• Maximum 20 fields per Object can be tracked: this looks a fair number still most of the Salesforce orgs have more than 20 fields for many of their objects.
  • No formula or roll-up summary fields: Per Salesforce “Not all field types are available for historical trend reporting.” Salesforce has limitations on field types when it comes to history tracking. It does not include Formula and roll-up summary fields as they're frequently recomputed based on changes to another data source."
  • No values for text fields over 255 characters: Per Salesforce “Changes to fields with more than 255 characters are tracked as edited, and their old and new values aren’t recorded.
  • Time fields are not tracked: Per Salesforce “Changes to time fields aren’t tracked in the field history related list.
  • No values for multi-select picklists: Multi-select picklists won't have their values recorded similar to long-text fields but it will be tracked by Salesforce that they changed. 
Apart from the limitations on the type of field that can be tracked, Salesforce has limitations on the duration for which the data can be stored. Here's how that works:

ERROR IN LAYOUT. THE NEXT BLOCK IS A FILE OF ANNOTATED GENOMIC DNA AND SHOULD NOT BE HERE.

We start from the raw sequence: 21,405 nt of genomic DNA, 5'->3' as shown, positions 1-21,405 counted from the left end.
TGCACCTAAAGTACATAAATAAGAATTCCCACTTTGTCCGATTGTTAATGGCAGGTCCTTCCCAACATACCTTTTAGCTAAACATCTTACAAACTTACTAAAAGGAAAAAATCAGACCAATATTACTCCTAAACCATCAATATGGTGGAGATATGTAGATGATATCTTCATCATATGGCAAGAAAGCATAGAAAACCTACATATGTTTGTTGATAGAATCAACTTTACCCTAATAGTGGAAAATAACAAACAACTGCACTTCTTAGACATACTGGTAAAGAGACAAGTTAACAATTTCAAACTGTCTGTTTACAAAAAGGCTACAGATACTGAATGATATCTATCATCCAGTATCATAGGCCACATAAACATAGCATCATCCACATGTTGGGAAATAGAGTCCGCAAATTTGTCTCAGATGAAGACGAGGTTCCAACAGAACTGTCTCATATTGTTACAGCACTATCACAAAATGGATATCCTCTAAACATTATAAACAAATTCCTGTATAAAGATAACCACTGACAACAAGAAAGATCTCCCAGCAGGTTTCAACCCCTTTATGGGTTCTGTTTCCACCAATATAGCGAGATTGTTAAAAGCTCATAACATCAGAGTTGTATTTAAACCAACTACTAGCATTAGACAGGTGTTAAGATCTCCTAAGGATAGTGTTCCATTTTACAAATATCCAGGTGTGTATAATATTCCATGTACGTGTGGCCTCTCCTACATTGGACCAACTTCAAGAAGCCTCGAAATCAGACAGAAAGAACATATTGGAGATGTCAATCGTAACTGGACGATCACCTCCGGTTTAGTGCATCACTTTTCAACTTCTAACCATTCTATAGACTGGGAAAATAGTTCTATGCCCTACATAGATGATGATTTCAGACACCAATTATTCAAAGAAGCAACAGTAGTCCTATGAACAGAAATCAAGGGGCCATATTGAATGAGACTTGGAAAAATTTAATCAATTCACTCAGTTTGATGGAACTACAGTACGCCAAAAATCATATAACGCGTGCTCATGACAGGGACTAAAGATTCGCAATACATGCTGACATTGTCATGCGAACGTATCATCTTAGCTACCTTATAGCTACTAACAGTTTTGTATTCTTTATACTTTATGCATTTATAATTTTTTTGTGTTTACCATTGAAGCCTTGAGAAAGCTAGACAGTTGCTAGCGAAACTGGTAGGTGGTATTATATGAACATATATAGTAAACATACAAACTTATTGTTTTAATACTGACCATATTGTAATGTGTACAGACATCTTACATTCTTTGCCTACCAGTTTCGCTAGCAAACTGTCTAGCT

• Last 18 months: To retrieve the field history which is 18 months old data directly in your org via related lists, reports and SOQL queries.
  • From 18-24 months: To retrieve the field history which is 18-24 month’s old, you need to use Data Loader or the queryAll() API.
  • Beyond 24 months: Your data is lost.

Track Field History with No Limits 

Don’t worry if you have more than 20 fields that changes periodically. With AoC, track field history for all the fields with no data limitations, while giving your Salesforce data the protection it deserves, through automatic and scheduled Salesforce data backup and easy recoveries. 

Field History Tracking in AoC

  • No limitations on fields per object.
  • No limitation on type of fields. 
  • No limitation on how old the data is. 

Remember that with Salesforce you can only track 20 fields per object, so choice is yours.

For a Happy field history tracking, get started with AoC!